Cerebral palsy sufferer shames godfathers of football
THEIR words – and actions – have come to represent the best and worst of sport in a soul-searching 36 hours in which the bravery and humility of a young cerebral palsy sufferer from Doncaster has exposed the corrupt actions and motives of the godfathers of world football.
Even though Andy Murray beat Yorkshire’s Kevin Sinfield and Jessica Ennis-Hill to win the BBC Sports Personality of the Year, the real show-stopper was eight-year-old Bailey Matthews who won the Helen Rollason award, presented in memory of the late broadcaster, for overcoming his disability to complete a triathlon at Castle Howard.
His determination to cross the finish line without assistance highlighted not only the purity of sport, but its ability to inspire. These tear-jerking images went viral on the internet and gave hope to so many people who have the misfortune to be disabled. There was not a dry in eye in the house when this determined young man said he wanted to complete “five” triathlons before an emotional radio interview with John Inverdale in which he said he just wants to be himself when he grows up. How enchanting – and endearing.
Compare and contrast this Corinthianism with the extent to which Sepp Blatter and Michel Platini, the two most powerful men in world football, tainted the so-called beautiful game with their mercenary actions, and which have thankfully resulted in eight-year bans. Here were two men who put greed and self-interest before the opportunity to make football a force for good in a troubled world.
For, while football and the triathlon have little in common, the point is this: sport has inspired Bailey Matthews and he is clearly determined to seize the moment. That must be the motivating factor of those leaders who are entrusted with the future of football – or any other sport for that matter. Their primary duty must always be to the children of the world.
Labour at war: Corbyn survives first 100 days
TO the dismay of many Labour MPs, Jeremy Corbyn has survived his first 100 days as party leader. And he’s likely, diplomatic incidents permitting, to survive the next 100 – any change isn’t likely to happen until after May’s local elections.
Yet, perversely, a leadership hiatus may actually make matters worse because the left-wing views of party activists – the very people who elected Mr Corbyn by such an overwhelming margin – are so at odds with those of a Parliamentary party which is more moderate. Given this fracture, it would be quite plausible for Mr Corbyn to be replaced by one of John McDonnell or Diane Abbott whose approach would be even more polarising.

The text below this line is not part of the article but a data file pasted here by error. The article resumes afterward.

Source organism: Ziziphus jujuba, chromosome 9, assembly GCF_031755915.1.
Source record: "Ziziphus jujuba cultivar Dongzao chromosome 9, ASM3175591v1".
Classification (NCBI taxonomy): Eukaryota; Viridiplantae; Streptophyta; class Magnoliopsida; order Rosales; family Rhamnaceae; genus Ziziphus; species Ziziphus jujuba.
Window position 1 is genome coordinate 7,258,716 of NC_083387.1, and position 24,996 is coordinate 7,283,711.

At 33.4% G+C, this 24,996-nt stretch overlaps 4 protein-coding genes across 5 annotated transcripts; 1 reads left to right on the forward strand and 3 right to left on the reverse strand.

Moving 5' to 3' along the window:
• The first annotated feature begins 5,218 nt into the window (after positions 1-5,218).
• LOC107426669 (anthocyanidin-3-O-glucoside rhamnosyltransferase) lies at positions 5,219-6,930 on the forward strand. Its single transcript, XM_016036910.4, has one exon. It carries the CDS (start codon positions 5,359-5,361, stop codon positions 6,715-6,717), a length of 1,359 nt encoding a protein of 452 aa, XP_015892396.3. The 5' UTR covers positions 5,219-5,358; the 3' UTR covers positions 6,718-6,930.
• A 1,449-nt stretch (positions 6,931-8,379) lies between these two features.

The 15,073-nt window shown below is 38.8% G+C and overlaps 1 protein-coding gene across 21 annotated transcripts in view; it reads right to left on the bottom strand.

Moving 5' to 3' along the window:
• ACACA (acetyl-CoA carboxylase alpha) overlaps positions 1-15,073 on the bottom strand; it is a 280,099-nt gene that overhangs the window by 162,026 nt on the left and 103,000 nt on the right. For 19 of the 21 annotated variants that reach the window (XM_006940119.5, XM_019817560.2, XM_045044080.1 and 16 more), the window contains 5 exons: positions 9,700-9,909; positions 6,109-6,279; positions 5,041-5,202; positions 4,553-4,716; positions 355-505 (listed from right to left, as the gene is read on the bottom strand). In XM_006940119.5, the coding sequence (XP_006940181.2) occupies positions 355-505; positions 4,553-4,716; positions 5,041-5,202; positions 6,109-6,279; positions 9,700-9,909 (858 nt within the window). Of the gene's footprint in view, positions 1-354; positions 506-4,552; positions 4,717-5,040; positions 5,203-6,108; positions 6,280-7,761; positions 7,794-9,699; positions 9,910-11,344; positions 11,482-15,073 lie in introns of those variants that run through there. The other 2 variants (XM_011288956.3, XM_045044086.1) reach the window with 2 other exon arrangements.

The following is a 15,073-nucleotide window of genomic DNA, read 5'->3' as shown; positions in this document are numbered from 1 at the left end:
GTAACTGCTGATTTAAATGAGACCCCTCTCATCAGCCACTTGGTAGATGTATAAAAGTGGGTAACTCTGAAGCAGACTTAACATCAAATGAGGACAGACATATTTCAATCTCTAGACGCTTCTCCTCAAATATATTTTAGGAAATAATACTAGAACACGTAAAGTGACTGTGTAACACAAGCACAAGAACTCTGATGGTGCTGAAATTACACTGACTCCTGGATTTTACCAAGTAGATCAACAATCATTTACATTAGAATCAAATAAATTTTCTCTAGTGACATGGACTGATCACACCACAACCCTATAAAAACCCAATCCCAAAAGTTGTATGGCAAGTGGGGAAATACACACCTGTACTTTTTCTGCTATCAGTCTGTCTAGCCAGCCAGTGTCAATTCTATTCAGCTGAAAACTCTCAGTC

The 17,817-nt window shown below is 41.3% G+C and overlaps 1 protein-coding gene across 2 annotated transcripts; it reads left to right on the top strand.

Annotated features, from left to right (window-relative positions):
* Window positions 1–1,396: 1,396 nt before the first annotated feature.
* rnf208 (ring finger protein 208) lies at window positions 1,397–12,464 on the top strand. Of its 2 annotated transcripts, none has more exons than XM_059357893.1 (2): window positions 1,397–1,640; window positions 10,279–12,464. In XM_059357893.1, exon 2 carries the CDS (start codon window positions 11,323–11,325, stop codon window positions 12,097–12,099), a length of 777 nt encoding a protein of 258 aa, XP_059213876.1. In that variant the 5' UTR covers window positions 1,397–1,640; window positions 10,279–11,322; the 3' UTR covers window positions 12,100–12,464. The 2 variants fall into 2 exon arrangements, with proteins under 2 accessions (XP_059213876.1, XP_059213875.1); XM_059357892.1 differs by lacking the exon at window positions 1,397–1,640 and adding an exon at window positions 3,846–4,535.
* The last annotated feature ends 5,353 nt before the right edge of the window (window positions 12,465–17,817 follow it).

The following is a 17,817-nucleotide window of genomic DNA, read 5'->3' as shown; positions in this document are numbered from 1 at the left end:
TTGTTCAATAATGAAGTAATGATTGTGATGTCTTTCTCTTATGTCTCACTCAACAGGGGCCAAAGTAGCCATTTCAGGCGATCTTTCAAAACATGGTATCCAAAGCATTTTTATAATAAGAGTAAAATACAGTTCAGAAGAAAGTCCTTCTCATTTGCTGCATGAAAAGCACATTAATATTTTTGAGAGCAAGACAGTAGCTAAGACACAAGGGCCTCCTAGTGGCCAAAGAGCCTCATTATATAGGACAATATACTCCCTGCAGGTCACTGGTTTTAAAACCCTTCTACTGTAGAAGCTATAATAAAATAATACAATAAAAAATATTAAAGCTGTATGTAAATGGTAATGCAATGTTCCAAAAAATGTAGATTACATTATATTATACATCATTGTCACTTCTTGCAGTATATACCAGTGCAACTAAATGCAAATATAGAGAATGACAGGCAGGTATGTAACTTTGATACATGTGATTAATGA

On this basis, perhaps Ed Miliband – the Doncaster North MP who resigned the leadership on the morning of May 8 – was not so bad after all with his ‘Britain must do better’ mantra. At least he provided an alternative of sorts to the Conservatives while the party retained a degree of unanimity.
If only the same could be said about the recent Parliamentary vote on Syria airstrikes where Mr Corbyn’s non-intervention was totally at odds with the stance taken by his foreign affairs spokesman Hilary Benn who spoke bravely, and compassionately, in favour of the Government extending the remit of the RAF in the Middle East. This split encapsulated Labour’s civil war. Unless the party can unite on the key issues, domestic and international, it will not command credibility – irrespective of the leader. It’s that bad and the party’s traumas are likely to get worse in 2016 before they have any chance of improving for the better.
Christmas spirit: Sanctity of Christian traditions
EVEN though Christmas remains a day of work for some, most notably those who are employed by the care and emergency services, the sanctity of this holy day in the Christian calendar is in danger of being undermined by the demands of a consumer-driven society.
This is borne out by the fact that 900,000 people – a record number – will be expected to work on Friday, with many employed by the retail industry. Is this really necessary or is there a depressing inevitability, just like Sundays before the relaxation of trading laws, that Christmas Day will become just another day because its meaning is now lost on younger generations?
Is it not too much to ask to spare one day of the year for families, and personal reflection, or is modern Britain in danger of becoming too selfish, and insular, for its own good? This, after all, is still a Christian country – and one that will become much diminished if the true spirit of Christmas is not cherished.